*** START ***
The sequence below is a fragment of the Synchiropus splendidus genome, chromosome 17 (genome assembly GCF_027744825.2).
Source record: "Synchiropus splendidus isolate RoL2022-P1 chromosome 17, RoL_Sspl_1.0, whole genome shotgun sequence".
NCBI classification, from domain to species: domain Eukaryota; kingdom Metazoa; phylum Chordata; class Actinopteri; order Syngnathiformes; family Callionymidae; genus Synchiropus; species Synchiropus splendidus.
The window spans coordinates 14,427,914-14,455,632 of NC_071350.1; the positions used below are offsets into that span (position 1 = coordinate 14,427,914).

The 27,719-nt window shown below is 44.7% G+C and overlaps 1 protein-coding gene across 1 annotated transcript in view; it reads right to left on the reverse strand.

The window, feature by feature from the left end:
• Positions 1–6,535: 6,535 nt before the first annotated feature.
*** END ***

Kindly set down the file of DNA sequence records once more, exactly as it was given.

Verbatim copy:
The sequence below is a fragment of the Synchiropus splendidus genome, chromosome 17 (genome assembly GCF_027744825.2).
Source record: "Synchiropus splendidus isolate RoL2022-P1 chromosome 17, RoL_Sspl_1.0, whole genome shotgun sequence".
NCBI classification, from domain to species: domain Eukaryota; kingdom Metazoa; phylum Chordata; class Actinopteri; order Syngnathiformes; family Callionymidae; genus Synchiropus; species Synchiropus splendidus.
The window spans coordinates 14,427,914-14,455,632 of NC_071350.1; the positions used below are offsets into that span (position 1 = coordinate 14,427,914).

The 27,719-nt window shown below is 44.7% G+C and overlaps 1 protein-coding gene across 1 annotated transcript in view; it reads right to left on the reverse strand.

The window, feature by feature from the left end:
• Positions 1–6,535: 6,535 nt before the first annotated feature.